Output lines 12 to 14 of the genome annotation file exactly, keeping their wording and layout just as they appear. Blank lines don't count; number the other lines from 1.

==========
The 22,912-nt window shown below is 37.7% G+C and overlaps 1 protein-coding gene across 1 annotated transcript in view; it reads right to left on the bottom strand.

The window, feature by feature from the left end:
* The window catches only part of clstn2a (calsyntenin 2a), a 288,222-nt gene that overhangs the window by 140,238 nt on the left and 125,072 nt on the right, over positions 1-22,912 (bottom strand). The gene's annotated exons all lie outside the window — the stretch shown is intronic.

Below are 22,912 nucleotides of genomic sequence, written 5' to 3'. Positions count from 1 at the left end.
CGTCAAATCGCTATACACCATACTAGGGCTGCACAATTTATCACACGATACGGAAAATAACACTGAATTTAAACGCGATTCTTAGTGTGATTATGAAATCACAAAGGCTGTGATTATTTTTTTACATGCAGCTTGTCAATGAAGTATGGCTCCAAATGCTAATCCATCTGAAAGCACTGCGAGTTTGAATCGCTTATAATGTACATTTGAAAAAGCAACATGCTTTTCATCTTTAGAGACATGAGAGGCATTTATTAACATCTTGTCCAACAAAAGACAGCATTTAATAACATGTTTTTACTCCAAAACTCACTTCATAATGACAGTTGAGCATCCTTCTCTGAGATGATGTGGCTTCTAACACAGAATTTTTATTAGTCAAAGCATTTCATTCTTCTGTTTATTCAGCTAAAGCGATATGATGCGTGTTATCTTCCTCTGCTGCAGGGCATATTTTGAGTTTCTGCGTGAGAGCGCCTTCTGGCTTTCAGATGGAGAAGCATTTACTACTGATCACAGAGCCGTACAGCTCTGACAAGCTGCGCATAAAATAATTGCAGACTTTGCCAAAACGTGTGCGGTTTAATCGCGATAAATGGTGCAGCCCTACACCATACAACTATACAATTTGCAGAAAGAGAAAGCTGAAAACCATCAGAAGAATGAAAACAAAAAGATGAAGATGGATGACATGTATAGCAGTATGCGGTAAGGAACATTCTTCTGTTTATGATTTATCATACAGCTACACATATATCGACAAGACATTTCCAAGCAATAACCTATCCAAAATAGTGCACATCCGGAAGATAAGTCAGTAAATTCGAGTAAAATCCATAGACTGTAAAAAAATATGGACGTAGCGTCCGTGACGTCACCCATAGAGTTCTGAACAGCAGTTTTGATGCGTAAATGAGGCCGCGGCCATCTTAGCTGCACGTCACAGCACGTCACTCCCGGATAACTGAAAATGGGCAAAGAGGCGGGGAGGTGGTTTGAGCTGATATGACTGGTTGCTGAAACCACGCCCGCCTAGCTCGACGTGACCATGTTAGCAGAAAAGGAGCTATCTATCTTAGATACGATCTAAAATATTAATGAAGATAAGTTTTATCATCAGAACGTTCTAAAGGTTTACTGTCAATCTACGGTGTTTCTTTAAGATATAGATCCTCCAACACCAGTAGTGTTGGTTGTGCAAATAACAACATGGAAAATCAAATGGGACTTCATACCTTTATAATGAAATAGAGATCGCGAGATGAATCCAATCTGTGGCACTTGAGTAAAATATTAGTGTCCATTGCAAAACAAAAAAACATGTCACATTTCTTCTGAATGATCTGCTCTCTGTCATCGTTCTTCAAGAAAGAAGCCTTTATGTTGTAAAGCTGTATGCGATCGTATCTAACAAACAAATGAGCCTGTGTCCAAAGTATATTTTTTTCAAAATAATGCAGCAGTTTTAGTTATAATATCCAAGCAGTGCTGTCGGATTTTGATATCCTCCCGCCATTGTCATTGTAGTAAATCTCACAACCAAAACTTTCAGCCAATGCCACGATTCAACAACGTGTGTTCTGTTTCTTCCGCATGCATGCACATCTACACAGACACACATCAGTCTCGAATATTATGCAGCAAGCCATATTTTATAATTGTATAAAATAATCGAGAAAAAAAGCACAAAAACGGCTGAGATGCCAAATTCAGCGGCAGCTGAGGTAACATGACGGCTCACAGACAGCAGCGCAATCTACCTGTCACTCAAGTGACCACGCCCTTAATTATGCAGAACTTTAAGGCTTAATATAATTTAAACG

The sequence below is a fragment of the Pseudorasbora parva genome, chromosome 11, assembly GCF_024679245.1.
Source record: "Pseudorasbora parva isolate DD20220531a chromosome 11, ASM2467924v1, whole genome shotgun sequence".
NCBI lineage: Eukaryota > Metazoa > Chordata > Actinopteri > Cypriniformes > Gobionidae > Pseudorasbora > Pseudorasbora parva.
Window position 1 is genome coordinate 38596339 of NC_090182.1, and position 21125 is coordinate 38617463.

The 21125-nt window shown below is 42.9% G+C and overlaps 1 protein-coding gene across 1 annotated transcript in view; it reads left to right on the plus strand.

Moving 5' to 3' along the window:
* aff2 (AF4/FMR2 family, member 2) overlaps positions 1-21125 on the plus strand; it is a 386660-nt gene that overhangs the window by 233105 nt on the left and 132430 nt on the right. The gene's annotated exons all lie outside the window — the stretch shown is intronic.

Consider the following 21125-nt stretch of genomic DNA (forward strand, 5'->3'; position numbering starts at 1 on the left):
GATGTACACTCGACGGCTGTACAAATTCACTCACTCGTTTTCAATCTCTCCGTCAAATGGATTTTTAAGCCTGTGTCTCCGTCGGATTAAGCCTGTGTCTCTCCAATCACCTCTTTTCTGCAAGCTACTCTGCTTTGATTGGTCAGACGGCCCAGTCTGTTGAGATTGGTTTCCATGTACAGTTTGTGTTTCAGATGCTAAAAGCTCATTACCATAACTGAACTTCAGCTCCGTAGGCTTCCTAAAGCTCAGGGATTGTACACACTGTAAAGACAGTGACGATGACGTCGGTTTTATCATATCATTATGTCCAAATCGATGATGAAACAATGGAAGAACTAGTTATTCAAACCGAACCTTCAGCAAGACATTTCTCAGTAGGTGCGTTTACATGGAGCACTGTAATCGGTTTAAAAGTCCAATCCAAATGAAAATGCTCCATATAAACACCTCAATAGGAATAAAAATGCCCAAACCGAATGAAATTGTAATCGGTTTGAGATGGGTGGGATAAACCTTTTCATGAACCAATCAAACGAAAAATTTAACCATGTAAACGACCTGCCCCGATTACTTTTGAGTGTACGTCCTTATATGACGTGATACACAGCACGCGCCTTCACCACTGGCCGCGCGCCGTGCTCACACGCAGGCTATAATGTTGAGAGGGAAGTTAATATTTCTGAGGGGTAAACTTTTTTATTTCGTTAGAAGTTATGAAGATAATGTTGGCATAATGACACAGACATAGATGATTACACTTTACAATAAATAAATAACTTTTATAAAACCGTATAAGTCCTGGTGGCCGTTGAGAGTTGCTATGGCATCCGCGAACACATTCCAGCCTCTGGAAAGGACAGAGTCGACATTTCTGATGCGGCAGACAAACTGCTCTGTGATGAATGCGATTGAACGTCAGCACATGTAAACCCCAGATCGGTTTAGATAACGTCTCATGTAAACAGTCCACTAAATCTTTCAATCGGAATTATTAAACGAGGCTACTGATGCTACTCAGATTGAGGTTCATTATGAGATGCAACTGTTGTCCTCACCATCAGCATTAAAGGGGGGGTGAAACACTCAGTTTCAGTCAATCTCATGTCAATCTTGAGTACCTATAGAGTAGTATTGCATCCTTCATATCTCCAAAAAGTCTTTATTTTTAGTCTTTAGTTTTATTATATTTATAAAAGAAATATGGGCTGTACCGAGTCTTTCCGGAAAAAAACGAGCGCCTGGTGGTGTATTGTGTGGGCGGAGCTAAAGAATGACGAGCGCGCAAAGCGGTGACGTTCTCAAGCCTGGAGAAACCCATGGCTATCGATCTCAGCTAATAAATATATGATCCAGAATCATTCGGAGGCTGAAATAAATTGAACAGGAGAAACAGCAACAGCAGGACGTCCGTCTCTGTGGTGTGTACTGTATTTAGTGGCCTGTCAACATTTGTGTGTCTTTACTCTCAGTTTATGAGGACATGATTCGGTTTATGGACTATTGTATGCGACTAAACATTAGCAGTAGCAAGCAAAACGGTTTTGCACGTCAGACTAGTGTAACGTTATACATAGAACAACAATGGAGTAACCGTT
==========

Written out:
* aff2 (AF4/FMR2 family, member 2) overlaps positions 1-21125 on the plus strand; it is a 386660-nt gene that overhangs the window by 233105 nt on the left and 132430 nt on the right. The gene's annotated exons all lie outside the window — the stretch shown is intronic.

Consider the following 21125-nt stretch of genomic DNA (forward strand, 5'->3'; position numbering starts at 1 on the left):
GATGTACACTCGACGGCTGTACAAATTCACTCACTCGTTTTCAATCTCTCCGTCAAATGGATTTTTAAGCCTGTGTCTCCGTCGGATTAAGCCTGTGTCTCTCCAATCACCTCTTTTCTGCAAGCTACTCTGCTTTGATTGGTCAGACGGCCCAGTCTGTTGAGATTGGTTTCCATGTACAGTTTGTGTTTCAGATGCTAAAAGCTCATTACCATAACTGAACTTCAGCTCCGTAGGCTTCCTAAAGCTCAGGGATTGTACACACTGTAAAGACAGTGACGATGACGTCGGTTTTATCATATCATTATGTCCAAATCGATGATGAAACAATGGAAGAACTAGTTATTCAAACCGAACCTTCAGCAAGACATTTCTCAGTAGGTGCGTTTACATGGAGCACTGTAATCGGTTTAAAAGTCCAATCCAAATGAAAATGCTCCATATAAACACCTCAATAGGAATAAAAATGCCCAAACCGAATGAAATTGTAATCGGTTTGAGATGGGTGGGATAAACCTTTTCATGAACCAATCAAACGAAAAATTTAACCATGTAAACGACCTGCCCCGATTACTTTTGAGTGTACGTCCTTATATGACGTGATACACAGCACGCGCCTTCACCACTGGCCGCGCGCCGTGCTCACACGCAGGCTATAATGTTGAGAGGGAAGTTAATATTTCTGAGGGGTAAACTTTTTTATTTCGTTAGAAGTTATGAAGATAATGTTGGCATAATGACACAGACATAGATGATTACACTTTACAATAAATAAATAACTTTTATAAAACCGTATAAGTCCTGGTGGCCGTTGAGAGTTGCTATGGCATCCGCGAACACATTCCAGCCTCTGGAAAGGACAGAGTCGACATTTCTGATGCGGCAGACAAACTGCTCTGTGATGAATGCGATTGAACGTCAGCACATGTAAACCCCAGATCGGTTTAGATAACGTCTCATGTAAACAGTCCACTAAATCTTTCAATCGGAATTATTAAACGAGGCTACTGATGCTACTCAGATTGAGGTTCATTATGAGATGCAACTGTTGTCCTCACCATCAGCATTAAAGGGGGGGTGAAACACTCAGTTTCAGTCAATCTCATGTCAATCTTGAGTACCTATAGAGTAGTATTGCATCCTTCATATCTCCAAAAAGTCTTTATTTTTAGTCTTTAGTTTTATTATATTTATAAAAGAAATATGGGCTGTACCGAGTCTTTCCGGAAAAAAACGAGCGCCTGGTGGTGTATTGTGTGGGCGGAGCTAAAGAATGACGAGCGCGCAAAGCGGTGACGTTCTCAAGCCTGGAGAAACCCATGGCTATCGATCTCAGCTAATAAATATATGATCCAGAATCATTCGGAGGCTGAAATAAATTGAACAGGAGAAACAGCAACAGCAGGACGTCCGTCTCTGTGGTGTGTACTGTATTTAGTGGCCTGTCAACATTTGTGTGTCTTTACTCTCAGTTTATGAGGACATGATTCGGTTTATGGACTATTGTATGCGACTAAACATTAGCAGTAGCAAGCAAAACGGTTTTGCACGTCAGACTAGTGTAACGTTATACATAGAACAACAATGGAGTAACCGTT